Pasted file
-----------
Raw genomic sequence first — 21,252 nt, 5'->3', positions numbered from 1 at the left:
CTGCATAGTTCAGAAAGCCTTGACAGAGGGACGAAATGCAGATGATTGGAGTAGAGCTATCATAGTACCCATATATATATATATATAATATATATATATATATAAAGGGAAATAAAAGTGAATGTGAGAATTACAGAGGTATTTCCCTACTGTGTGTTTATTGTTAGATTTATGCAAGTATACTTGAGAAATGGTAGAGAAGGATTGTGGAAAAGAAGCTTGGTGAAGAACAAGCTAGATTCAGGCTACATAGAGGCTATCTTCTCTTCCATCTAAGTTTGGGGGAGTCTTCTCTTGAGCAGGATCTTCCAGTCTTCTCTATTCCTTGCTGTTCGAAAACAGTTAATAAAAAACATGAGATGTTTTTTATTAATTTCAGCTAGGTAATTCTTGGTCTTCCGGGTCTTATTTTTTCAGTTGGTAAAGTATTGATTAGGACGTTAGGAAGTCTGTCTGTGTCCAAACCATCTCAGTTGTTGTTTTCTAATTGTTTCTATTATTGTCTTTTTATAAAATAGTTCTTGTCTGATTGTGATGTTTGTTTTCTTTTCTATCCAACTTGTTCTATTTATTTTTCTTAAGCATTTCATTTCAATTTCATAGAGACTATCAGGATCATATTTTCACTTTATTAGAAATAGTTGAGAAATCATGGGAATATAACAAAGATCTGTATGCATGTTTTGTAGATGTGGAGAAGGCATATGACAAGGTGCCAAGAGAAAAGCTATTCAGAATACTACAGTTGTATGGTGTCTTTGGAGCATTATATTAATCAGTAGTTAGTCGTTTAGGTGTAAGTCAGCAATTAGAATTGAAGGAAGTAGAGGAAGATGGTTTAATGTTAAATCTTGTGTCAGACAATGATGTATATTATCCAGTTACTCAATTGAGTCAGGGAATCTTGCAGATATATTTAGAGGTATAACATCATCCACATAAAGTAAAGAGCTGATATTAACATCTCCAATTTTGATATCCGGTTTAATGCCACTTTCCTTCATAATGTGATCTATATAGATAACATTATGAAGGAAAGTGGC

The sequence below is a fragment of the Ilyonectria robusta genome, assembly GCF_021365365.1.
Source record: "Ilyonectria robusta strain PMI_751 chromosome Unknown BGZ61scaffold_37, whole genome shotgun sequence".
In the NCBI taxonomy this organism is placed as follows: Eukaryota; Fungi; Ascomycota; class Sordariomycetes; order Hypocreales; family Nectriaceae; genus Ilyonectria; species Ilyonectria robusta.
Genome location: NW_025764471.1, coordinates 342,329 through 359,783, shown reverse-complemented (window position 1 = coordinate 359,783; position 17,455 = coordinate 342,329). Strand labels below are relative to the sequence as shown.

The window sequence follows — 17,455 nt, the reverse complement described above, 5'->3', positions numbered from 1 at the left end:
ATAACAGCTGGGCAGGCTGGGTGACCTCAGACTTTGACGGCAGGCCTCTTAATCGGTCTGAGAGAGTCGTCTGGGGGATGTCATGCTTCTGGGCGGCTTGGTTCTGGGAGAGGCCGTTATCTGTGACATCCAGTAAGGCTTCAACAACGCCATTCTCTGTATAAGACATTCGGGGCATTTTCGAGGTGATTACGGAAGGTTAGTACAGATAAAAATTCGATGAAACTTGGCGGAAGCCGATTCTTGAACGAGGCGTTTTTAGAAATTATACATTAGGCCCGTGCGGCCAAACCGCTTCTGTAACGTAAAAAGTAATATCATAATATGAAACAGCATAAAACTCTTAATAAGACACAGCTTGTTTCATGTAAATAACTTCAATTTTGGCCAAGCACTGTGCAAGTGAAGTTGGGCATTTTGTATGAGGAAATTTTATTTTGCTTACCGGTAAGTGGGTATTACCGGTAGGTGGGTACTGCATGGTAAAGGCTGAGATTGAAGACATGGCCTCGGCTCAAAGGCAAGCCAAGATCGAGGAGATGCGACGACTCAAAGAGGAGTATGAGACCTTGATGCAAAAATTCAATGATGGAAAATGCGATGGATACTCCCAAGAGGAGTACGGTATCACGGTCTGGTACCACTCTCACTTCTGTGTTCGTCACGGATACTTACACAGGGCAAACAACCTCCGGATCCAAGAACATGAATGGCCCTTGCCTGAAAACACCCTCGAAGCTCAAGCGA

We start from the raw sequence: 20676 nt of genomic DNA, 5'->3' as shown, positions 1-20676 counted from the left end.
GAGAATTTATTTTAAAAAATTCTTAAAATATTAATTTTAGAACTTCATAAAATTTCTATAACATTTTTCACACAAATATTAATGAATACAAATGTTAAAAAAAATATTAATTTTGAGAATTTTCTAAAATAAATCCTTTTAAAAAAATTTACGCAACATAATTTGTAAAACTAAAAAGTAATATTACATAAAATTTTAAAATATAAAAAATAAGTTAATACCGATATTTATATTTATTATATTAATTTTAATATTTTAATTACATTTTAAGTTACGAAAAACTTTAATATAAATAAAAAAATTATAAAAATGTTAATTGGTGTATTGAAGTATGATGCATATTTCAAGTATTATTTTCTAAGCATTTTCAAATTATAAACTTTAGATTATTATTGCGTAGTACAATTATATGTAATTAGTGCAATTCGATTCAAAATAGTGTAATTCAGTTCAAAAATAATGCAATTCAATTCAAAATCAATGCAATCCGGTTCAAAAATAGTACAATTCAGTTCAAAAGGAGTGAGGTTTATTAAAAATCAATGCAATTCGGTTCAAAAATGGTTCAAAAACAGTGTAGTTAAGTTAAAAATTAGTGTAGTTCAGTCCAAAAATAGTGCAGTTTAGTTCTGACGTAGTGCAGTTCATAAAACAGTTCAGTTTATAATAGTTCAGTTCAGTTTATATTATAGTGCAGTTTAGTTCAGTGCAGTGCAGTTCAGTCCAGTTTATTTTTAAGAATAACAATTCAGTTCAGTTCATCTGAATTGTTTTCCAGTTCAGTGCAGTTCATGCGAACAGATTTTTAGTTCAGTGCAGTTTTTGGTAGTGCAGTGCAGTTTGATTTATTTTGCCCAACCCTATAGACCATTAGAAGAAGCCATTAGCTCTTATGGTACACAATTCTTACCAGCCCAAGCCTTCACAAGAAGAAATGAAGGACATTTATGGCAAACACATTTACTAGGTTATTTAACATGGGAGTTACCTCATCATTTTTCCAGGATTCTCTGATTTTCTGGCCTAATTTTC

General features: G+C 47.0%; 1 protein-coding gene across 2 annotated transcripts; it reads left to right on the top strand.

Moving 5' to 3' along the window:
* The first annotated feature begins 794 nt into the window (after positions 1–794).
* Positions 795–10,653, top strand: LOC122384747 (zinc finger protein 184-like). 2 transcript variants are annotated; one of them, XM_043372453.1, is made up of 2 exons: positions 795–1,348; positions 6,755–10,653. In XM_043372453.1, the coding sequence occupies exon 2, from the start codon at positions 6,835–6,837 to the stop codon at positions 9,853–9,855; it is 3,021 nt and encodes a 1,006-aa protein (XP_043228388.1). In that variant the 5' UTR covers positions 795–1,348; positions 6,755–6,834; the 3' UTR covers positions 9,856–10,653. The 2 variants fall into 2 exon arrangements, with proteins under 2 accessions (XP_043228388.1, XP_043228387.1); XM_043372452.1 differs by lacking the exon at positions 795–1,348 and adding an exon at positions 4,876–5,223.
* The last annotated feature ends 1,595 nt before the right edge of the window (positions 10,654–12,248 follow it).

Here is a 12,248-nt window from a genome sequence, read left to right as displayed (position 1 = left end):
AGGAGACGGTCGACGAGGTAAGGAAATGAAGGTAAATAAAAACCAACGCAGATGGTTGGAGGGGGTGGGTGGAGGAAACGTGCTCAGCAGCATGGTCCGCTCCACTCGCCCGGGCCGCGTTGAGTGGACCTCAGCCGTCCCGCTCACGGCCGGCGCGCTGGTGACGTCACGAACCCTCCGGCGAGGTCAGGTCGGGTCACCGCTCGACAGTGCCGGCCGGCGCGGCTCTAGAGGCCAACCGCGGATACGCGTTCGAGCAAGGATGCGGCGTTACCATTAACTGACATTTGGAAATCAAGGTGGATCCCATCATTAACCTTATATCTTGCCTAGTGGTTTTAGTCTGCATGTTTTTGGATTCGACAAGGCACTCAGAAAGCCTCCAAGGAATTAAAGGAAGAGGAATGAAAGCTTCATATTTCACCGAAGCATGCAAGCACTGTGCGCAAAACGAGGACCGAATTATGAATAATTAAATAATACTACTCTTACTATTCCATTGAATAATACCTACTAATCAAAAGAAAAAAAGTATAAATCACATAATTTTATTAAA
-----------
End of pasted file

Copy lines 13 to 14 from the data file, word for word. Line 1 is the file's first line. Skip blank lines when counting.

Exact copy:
* The first annotated feature begins 794 nt into the window (after positions 1–794).
* Positions 795–10,653, top strand: LOC122384747 (zinc finger protein 184-like). 2 transcript variants are annotated; one of them, XM_043372453.1, is made up of 2 exons: positions 795–1,348; positions 6,755–10,653. In XM_043372453.1, the coding sequence occupies exon 2, from the start codon at positions 6,835–6,837 to the stop codon at positions 9,853–9,855; it is 3,021 nt and encodes a 1,006-aa protein (XP_043228388.1). In that variant the 5' UTR covers positions 795–1,348; positions 6,755–6,834; the 3' UTR covers positions 9,856–10,653. The 2 variants fall into 2 exon arrangements, with proteins under 2 accessions (XP_043228388.1, XP_043228387.1); XM_043372452.1 differs by lacking the exon at positions 795–1,348 and adding an exon at positions 4,876–5,223.